George also said that the geographic location of the meeting -- Scandinavia -- was a good omen for the forum.

"These are countries that are very, very advanced, with small populations and solid traditions of democracy, so it's very good that the meeting is taking place there," she said.

Meanwhile, Christophe Aguiton, a researcher and member of the French Attac movement, said that climate change issues would be in the spotlight, with just 15 months to go before a UN climate summit in Copenhagen.

"There are many of us who believe that the demands of environmentalists and ecologists have to be combined with social issues," he said.

He attributed the alter-globalisation movement's inertia in recent years to the rise of nationalism in China and Russia among others, and the emergence of other movements providing a counterweight to the United States.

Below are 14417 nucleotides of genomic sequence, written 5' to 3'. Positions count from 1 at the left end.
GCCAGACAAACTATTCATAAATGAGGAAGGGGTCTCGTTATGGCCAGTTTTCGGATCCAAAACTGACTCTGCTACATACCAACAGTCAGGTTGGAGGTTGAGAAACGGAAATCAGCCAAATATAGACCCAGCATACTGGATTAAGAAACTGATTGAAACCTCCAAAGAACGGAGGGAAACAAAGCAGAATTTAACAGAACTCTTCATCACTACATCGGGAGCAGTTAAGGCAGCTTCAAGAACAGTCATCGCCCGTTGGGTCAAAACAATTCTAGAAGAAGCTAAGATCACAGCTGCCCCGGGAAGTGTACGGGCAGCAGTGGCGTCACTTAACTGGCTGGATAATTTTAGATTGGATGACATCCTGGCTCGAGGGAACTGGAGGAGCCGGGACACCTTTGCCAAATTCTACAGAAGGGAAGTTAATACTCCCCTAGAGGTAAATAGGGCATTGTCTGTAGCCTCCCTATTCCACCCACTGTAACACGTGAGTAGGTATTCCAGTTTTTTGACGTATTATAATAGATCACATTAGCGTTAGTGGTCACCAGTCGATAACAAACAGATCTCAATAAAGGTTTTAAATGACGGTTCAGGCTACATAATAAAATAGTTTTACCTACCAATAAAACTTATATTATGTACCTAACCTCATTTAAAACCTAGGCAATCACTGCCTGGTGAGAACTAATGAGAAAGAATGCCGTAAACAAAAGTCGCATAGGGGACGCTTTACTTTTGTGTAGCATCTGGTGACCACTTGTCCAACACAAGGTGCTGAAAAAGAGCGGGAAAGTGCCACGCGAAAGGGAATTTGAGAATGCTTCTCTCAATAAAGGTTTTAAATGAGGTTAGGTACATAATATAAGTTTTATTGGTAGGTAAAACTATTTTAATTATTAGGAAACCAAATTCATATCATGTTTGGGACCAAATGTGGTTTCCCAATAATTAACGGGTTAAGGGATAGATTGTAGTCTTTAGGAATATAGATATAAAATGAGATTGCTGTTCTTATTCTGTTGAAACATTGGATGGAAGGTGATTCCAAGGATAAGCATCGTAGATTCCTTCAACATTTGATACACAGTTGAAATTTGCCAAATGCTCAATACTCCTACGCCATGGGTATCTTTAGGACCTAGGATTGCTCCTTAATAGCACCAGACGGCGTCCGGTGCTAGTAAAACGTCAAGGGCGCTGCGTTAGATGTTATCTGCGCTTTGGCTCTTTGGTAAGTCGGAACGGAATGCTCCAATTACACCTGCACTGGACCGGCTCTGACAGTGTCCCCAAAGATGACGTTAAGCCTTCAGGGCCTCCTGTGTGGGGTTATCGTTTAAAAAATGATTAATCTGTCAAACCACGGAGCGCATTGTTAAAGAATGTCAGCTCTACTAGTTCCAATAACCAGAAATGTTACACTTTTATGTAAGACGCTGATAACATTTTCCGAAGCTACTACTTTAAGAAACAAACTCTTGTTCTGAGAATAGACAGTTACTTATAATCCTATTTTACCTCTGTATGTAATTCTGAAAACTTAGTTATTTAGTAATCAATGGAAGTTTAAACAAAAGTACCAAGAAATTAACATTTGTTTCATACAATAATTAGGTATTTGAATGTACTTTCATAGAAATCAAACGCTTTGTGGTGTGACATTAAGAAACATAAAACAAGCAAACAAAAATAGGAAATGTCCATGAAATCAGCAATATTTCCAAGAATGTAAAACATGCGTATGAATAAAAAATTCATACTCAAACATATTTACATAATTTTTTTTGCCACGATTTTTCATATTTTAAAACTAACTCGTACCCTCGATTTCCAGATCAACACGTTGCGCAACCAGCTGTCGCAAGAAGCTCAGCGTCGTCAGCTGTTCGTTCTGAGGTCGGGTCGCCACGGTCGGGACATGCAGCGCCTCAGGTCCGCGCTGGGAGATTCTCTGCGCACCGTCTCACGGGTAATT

"There was a very brief moment in 2000 to 2003 when world issues seemed so global or totally centered around one actor -- the United States, which was launching a war on Iraq -- that a response from a global movement looked like the only possible alternative," Aguiton explained.

"It was a period when the Social Forum had a lot of influence on the agenda because it was the only counter-power," he added.

Today, "we have ... a kind of fragmentation due to the rise of nationalism which is in fact a delayed response to the US offensive (in Iraq) in 2003," he said.

Story continues below…

One of the highlights of the forum will be a peaceful demonstration on Saturday with the slogan "Power to the People -- Against Capitalism and Environmental Destruction. Another World is Possible!"

Calls for independent activists to demonstrate on Friday evening have also been circulating on the internet.

Similar protests in the past have turned violent.

Swedish police would not disclose the security measures being taken.